Say I have a list of datetimes, and we know each datetime to be the recorded time of an event happening.

Is it possible in matplotlib to graph the frequency of this event occurring over time, showing this data in a cumulative graph (so that each point is greater or equal to all of the points that went before it), without preprocessing this list? (e.g. passing datetime objects directly to some wonderful matplotlib function)

Or do I need to turn this list of datetimes into a list of dictionary items, such as:

```
{"year": 1998, "month": 12, "date": 15, "events": 92}
```

and then generate a graph from this list?

This should work for you:

```
counts = arange(0, len(list_of_dates))
plot(list_of_dates, counts)
```

You can of course give any of the usual options to the `plot`

call to make the graph look the way you want it. (I'll point out that matplotlib is very adept at handling dates and times.)

Another option would be the hist function - it has an option 'cumulative=True' that might be useful. You can create a cumulative histogram showing the number of events that have occurred as of any given date something like this:

```
from pyplot import hist
from matplotlib.dates import date2num
hist(date2num(list_of_dates), cumulative=True)
```

But this produces a bar chart, which might not be quite what you're looking for, and in any case making the date labels on the horizontal axis display properly will probably require some fudging.

*EDIT*: I'm getting the sense that what you really want is one point (or bar) per date, with the corresponding y-value being the number of events that have occurred up to (and including?) that date. In that case, I'd suggest doing something like this:

```
grouped_dates = [[d, len(list(g))] for d,g in itertools.groupby(list_of_dates, lambda k: k.date())]
dates, counts = grouped_dates.transpose()
counts = counts.cumsum()
step(dates, counts)
```

The `groupby`

function from the `itertools`

module will produce the kind of data you're looking for: only a single instance of each date, accompanied by a list (an iterator, actually) of all the `datetime`

objects that have that date. As suggested by Jouni in the comments, the `step`

function will give a graph that steps up at each day on which events occurred, so I'd suggest using that in place of `plot`

.

(Hat tip to EOL for reminding me about `cumsum`

)

If you want to have one point for every day, regardless of whether any events occurred on that day or not, you'll need to alter the above code a bit:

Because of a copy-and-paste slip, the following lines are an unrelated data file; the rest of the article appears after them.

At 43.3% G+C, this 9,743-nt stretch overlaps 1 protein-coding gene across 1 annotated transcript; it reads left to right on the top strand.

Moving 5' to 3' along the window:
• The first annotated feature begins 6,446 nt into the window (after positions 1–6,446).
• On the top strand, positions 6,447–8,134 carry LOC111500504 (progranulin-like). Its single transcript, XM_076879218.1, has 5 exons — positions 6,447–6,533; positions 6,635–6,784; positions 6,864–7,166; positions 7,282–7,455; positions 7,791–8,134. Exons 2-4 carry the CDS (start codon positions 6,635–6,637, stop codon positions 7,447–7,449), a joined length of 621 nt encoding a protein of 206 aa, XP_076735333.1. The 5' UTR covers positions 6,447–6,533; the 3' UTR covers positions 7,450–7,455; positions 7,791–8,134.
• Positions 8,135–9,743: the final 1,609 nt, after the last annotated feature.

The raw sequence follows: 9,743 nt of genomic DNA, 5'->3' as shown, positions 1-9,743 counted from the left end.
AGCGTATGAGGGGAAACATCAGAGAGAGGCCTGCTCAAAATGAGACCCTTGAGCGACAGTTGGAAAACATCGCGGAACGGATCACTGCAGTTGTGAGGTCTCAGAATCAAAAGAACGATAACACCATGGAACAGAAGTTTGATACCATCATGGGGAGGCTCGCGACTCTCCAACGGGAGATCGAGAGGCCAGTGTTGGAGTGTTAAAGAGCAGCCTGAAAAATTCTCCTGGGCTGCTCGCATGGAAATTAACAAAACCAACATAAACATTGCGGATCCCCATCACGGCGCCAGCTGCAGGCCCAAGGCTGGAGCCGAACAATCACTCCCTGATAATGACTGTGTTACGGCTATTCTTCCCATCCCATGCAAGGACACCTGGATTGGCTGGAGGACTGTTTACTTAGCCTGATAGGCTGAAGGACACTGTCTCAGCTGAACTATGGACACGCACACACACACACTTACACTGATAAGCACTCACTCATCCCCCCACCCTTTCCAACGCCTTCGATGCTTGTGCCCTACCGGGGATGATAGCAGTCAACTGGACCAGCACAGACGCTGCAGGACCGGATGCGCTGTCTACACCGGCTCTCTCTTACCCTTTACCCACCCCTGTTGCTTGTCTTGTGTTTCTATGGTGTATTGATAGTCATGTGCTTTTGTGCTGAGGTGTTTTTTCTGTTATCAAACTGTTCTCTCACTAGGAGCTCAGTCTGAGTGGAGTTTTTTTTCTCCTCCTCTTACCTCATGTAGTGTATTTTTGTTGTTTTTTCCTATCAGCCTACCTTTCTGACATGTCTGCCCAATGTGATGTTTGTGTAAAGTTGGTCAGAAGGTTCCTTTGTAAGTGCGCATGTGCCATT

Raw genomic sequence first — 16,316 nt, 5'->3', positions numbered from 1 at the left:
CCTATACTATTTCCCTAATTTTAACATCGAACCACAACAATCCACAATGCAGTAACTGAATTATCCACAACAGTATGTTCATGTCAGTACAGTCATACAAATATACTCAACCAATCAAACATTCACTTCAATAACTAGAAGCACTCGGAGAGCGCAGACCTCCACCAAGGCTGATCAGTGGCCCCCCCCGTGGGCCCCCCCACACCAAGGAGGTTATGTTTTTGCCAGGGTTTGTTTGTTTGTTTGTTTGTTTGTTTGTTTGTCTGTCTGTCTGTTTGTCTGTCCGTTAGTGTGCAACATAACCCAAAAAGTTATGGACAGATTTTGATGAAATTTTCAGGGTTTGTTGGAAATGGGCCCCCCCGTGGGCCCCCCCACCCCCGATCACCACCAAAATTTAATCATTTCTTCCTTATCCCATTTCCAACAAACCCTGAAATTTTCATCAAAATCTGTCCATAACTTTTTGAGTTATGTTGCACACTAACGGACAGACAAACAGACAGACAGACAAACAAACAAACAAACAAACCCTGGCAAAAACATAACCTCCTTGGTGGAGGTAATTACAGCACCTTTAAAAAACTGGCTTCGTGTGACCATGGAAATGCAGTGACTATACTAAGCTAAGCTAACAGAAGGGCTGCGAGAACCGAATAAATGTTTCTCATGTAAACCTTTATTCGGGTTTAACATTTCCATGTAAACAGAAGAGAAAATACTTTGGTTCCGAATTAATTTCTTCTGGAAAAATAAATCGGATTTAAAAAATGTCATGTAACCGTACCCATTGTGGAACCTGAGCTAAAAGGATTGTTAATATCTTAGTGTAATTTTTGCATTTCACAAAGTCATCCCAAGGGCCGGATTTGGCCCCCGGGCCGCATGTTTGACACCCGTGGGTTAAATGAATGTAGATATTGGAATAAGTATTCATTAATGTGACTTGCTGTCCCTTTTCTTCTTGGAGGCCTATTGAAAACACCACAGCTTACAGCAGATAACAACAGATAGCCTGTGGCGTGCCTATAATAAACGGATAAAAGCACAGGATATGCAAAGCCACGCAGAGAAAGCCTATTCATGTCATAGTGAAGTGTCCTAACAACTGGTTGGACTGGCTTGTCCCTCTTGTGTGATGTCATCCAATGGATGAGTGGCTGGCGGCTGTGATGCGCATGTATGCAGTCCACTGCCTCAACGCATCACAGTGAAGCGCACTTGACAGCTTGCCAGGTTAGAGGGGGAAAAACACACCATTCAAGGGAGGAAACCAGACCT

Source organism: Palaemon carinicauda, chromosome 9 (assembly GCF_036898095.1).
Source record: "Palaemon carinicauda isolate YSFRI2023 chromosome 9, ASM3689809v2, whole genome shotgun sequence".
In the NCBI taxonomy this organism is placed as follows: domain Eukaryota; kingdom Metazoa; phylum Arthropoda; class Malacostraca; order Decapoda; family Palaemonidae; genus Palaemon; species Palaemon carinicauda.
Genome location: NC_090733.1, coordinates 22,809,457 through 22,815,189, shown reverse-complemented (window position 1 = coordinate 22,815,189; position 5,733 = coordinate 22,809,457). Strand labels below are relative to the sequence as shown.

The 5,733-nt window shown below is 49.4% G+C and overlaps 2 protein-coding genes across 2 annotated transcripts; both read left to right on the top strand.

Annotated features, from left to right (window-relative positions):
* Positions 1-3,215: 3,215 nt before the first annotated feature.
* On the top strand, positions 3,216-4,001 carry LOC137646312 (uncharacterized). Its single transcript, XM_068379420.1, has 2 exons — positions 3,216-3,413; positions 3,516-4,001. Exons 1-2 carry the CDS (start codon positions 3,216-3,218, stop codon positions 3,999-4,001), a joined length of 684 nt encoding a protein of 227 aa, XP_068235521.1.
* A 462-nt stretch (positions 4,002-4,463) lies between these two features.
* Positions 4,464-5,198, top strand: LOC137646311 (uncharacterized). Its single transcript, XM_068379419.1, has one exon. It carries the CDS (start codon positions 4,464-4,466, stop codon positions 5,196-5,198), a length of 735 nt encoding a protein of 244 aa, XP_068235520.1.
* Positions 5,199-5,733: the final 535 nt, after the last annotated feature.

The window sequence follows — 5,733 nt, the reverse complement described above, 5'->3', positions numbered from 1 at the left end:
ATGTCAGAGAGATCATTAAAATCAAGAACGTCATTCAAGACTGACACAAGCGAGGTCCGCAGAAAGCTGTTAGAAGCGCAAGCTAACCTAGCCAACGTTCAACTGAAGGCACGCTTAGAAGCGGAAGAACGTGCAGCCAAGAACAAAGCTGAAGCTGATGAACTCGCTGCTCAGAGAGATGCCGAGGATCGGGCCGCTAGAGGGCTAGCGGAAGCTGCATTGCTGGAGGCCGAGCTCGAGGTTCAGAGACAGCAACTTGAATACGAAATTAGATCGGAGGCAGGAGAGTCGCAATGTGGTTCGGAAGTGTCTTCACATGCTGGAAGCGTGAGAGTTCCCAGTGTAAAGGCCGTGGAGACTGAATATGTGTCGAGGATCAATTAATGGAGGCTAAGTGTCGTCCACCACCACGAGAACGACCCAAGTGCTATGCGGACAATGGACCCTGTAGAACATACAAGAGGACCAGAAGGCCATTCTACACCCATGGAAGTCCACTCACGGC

```
from matplotlib.dates import drange, num2date
date_dict = dict((d, len(list(g))) for d,g in itertools.groupby(list_of_dates, lambda k: k.date()))
dates = num2date(drange(min(list_of_dates).date(), max(list_of_dates).date() + timedelta(1), timedelta(1)))
counts = asarray([date_dict.get(d.date(), 0) for d in dates]).cumsum()
step(dates, counts)
```

I don't think it'll really make a difference for the plot produced by the `step`

function though.

So, you start with a list of dates that you want to histogram:

```
from datetime import datetime
list_of_datetime_datetime_objects = [datetime(2010, 6, 14), datetime(1974, 2, 8), datetime(1974, 2, 8)]
```

Matplotlib allows you to convert a `datetime.datetime`

object into a simple number, as David mentioned:

```
from matplotlib.dates import date2num, num2date
num_dates = [date2num(d) for d in list_of_datetime_datetime_objects]
```

You can then calculate the histogram of your data (look at NumPy `histogram`

docs for more options (number of bins, etc.)):

```
import numpy
histo = numpy.histogram(num_dates)
```

Since you want the *cumulative* histogram, you add individual counts together:

```
cumulative_histo_counts = histo[0].cumsum()
```

The histogram plot will need the bin size:

```
from matplotlib import pyplot
```

You can then plot the cumulative histogram:

```
bin_size = histo[1][1]-histo[1][0]
pyplot.bar(histo[1][:-1], cumulative_histo_counts, width=bin_size)
```

Alternatively, you might want a curve instead of an histogram:

```
# pyplot.plot(histo[1][1:], cumulative_histo_counts)
```

If you want dates on the x axis instead of numbers, you can convert the numbers back to dates and ask matplotlib to use date strings as ticks, instead of numbers:

```
from matplotlib import ticker
# The format for the x axis is set to the chosen string, as defined from a numerical date:
pyplot.gca().xaxis.set_major_formatter(ticker.FuncFormatter(lambda numdate, _: num2date(numdate).strftime('%Y-%d-%m')))
# The formatting proper is done:
pyplot.gcf().autofmt_xdate()
# To show the result:
pyplot.show() # or draw(), if you don't want to block
```

Here, `gca()`

and `gcf()`

return the current axis and figure, respectively.

Of course, you can adapt the way you display dates, in the call to `strftime()`

above.

To go beyond your question, I would like to mention that Matplotlib's gallery is a very good source of information: you can generally quickly find what you need by just finding images that look like what you're trying to do, and looking at their source code.

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